NCWIT’s Extension Services for Undergraduate Programs (ES-UP) provides customized consultation to academic departments to help improve their strategic recruitment and retention of women students in their majors. To recognize the achievements of these outstanding departments, NCWIT has established the NCWIT Extension Services Transformation (NEXT) Awards. These awards are funded by Google.
The NCWIT Harrold and Notkin Research and Graduate Mentoring Award is given in memory of Mary Jean Harrold and David Notkin, in honor of their outstanding research, graduate mentoring, and diversity contributions. The award recognizes faculty members from non-profit, U.S. institutions (excluding U.S. territories) who combine outstanding research accomplishments with excellence in graduate mentoring, as well as those who advocate for recruiting, encouraging, and promoting women and minorities in computing fields.
NCWIT has supported student groups for women in computing for several years. Since 2011, the NCWIT Student Seed Fund has invested over $83,250 in more than 110 student-run programs for women in computing at non-profit, U.S. (excluding U.S. territories) Academic Alliance member institutions nationwide. Programs have included technology-related learning and advancement opportunities, including programming workshops, peer mentoring and support, professional training, after-school programs, and more. This fall, we are expanding the Student Seed Fund to offer tiered levels of awards to support the needs of Women in Computing (WIC) groups at different stages of development and varied institutional sizes.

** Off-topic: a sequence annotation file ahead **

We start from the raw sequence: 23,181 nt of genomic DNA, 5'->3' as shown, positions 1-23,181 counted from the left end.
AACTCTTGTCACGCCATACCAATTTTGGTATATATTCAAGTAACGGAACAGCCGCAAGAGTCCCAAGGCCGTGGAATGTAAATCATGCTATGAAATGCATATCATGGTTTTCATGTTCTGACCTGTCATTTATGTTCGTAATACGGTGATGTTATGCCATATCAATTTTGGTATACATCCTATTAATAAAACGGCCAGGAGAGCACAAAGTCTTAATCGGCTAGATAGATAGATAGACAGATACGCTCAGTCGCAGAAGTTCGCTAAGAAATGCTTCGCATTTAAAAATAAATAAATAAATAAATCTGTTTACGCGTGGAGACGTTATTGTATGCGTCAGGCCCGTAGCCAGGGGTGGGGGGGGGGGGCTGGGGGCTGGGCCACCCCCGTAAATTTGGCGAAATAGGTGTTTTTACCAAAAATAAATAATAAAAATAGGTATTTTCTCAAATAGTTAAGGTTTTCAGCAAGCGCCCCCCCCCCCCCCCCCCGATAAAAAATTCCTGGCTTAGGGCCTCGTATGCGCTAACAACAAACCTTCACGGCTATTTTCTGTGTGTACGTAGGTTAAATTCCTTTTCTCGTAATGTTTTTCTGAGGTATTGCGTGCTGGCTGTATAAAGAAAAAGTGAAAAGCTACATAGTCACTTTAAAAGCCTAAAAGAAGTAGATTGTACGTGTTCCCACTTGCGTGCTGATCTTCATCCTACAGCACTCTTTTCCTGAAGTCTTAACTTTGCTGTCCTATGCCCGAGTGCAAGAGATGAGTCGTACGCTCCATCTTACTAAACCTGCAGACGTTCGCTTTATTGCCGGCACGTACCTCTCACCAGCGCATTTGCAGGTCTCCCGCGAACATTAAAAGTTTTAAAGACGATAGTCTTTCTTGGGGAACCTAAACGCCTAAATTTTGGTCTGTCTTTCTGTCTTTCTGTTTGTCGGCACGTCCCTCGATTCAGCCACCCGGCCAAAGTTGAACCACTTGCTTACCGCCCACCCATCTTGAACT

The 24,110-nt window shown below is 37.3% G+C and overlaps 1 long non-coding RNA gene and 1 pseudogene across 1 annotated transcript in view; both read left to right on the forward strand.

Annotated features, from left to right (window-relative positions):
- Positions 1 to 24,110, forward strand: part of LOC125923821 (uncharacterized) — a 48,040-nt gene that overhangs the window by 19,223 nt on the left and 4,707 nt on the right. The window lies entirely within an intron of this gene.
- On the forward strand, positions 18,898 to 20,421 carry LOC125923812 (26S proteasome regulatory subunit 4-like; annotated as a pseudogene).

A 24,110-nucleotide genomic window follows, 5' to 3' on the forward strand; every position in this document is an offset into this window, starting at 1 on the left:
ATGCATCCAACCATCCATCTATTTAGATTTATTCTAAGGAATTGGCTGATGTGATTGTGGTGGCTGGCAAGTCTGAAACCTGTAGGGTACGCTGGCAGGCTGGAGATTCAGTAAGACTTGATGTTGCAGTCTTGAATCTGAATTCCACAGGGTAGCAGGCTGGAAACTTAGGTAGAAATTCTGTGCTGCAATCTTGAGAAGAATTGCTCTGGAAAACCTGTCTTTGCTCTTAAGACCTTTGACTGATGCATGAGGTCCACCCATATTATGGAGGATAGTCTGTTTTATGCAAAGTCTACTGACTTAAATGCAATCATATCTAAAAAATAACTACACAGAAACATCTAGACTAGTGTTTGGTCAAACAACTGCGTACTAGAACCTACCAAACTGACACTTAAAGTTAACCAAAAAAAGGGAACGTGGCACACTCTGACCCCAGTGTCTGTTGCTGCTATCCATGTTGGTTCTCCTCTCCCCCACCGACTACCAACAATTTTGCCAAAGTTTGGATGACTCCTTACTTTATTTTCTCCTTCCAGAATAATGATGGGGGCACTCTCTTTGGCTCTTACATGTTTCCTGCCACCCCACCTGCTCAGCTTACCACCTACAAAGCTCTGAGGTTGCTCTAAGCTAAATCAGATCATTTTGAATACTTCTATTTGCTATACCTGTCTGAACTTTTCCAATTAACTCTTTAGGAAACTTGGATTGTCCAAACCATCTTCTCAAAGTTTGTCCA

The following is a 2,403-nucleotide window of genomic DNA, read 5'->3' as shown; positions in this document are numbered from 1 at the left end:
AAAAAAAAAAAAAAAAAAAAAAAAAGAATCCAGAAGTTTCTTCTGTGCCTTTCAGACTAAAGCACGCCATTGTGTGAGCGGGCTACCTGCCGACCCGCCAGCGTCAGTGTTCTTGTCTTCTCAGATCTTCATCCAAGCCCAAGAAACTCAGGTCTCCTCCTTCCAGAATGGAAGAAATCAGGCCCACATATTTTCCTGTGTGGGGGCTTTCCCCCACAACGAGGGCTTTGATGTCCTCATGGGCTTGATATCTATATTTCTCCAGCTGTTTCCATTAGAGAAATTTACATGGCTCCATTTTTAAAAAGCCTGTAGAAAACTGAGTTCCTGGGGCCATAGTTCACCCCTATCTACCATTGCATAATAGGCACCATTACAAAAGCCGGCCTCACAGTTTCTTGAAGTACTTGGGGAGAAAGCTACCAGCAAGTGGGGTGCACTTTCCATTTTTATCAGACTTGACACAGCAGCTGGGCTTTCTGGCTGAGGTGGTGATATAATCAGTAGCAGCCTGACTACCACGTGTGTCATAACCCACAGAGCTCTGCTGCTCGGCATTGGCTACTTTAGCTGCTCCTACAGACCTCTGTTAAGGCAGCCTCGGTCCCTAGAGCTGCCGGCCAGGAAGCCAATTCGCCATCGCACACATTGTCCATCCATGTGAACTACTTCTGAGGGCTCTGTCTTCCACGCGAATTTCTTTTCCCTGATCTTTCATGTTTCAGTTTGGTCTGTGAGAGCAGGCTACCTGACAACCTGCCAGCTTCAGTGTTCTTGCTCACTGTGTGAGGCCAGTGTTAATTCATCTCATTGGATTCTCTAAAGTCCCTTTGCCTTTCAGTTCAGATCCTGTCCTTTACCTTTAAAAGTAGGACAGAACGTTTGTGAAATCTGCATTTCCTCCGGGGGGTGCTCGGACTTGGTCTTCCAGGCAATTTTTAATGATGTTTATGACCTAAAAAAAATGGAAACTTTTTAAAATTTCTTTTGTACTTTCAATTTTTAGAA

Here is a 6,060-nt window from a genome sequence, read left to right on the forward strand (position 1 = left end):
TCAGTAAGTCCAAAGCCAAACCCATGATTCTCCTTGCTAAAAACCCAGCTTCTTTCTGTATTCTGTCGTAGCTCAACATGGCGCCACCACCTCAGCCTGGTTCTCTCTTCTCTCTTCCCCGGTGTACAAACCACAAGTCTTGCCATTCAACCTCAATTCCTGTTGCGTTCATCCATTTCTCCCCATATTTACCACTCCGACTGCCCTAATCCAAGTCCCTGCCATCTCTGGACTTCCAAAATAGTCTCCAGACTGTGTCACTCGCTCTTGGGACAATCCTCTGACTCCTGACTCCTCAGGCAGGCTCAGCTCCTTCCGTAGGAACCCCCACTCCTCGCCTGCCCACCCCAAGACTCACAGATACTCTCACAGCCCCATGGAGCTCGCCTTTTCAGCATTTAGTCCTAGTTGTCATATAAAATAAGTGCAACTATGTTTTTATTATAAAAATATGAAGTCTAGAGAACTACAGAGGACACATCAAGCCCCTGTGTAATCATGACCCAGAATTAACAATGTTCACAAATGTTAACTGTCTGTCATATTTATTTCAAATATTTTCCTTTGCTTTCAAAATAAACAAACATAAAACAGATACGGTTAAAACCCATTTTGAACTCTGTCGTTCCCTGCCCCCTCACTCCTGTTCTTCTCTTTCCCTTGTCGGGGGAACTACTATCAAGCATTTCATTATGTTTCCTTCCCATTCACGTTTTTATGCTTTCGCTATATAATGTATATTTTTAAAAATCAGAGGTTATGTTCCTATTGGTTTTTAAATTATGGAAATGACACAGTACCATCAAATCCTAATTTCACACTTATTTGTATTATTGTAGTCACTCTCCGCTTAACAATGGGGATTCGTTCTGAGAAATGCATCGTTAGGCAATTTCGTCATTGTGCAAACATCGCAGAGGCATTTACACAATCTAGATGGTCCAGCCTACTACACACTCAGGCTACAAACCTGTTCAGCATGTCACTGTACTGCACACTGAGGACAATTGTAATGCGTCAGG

The annual NCWIT Undergraduate Research Mentoring Award recognizes Academic Alliance representatives at non-profit, U.S. institutions (excluding U.S. territories) for their outstanding mentorship, high-quality research opportunities, recruitment of women and minority students, and efforts to encourage and advance undergraduates in computing-related fields.
Everyone is talking about the underrepresentation of women in computing – corporate diversity and inclusion statistics, K-12 computer science education, societal bias – yet conversation is only a first step towards solving the underrepresentation issue.